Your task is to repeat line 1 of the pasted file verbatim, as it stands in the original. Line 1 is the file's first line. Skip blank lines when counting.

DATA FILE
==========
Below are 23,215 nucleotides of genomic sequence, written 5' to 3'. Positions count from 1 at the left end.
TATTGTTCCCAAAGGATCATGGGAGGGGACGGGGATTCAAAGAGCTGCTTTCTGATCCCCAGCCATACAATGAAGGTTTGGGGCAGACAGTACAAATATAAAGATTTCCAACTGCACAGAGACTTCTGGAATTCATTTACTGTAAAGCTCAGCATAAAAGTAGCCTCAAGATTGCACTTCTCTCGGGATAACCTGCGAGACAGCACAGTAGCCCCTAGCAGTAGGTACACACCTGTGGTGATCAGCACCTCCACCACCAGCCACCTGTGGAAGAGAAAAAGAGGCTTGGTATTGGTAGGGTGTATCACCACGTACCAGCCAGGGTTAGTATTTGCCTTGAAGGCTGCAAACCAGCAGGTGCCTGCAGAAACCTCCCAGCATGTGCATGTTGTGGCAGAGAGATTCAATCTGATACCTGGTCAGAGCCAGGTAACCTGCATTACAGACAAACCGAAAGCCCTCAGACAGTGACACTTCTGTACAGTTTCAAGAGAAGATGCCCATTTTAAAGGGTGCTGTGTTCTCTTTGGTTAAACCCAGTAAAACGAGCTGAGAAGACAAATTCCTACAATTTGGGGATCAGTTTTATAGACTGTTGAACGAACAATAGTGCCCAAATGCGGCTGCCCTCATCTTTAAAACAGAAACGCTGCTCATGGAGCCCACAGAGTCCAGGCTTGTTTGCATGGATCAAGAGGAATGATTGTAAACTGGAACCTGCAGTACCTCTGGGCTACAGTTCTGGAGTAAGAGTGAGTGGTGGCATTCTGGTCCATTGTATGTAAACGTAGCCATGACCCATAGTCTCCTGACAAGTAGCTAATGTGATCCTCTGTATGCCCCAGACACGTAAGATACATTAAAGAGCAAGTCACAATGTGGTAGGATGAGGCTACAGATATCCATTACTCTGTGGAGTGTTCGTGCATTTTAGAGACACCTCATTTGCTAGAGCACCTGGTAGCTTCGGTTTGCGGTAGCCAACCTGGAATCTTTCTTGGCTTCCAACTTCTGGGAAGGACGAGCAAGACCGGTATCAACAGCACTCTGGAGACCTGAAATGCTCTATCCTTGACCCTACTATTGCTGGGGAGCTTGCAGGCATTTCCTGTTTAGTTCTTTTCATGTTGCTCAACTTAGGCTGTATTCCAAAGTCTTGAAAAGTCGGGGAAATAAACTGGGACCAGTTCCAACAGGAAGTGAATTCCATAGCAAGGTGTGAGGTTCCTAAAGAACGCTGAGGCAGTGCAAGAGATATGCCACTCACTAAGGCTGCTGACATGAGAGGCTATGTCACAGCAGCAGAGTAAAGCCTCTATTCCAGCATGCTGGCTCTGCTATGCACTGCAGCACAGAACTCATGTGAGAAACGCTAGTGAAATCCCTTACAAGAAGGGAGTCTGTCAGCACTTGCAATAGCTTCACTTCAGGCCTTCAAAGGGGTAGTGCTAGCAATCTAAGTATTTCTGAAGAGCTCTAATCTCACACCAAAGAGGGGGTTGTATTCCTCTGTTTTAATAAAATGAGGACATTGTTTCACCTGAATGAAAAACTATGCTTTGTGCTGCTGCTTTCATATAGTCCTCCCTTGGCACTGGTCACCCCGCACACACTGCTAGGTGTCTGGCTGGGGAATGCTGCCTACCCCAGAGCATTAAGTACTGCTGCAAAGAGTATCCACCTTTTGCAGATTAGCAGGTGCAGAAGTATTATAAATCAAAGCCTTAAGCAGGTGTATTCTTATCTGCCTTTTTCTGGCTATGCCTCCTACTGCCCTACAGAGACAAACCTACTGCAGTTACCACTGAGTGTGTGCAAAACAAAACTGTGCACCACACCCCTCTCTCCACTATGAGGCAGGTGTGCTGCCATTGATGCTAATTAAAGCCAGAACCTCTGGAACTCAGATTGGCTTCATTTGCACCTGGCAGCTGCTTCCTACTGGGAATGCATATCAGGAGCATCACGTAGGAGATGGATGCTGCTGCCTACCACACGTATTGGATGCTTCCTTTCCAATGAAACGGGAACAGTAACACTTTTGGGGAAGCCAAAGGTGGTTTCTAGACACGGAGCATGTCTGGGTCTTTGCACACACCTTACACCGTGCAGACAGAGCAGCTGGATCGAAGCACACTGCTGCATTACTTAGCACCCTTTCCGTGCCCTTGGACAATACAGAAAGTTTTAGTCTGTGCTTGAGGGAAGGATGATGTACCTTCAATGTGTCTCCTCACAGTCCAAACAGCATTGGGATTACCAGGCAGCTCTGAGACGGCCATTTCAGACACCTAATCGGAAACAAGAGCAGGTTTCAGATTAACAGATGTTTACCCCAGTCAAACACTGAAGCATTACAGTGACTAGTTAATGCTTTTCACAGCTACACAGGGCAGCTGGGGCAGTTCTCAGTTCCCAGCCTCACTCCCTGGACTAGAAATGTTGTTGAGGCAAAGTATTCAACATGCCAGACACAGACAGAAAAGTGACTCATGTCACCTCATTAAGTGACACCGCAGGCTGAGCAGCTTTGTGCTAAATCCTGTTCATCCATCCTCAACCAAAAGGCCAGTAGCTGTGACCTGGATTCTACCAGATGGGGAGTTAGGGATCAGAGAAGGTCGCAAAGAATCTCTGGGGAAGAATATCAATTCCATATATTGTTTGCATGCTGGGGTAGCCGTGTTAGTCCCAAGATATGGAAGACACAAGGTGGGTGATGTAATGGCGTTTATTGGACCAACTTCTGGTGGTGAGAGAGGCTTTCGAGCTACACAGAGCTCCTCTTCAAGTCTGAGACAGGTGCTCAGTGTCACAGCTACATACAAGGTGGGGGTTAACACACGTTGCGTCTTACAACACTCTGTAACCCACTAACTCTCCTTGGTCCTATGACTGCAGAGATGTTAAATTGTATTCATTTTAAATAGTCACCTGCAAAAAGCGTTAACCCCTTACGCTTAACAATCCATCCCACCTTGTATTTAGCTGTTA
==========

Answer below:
Below are 23,215 nucleotides of genomic sequence, written 5' to 3'. Positions count from 1 at the left end.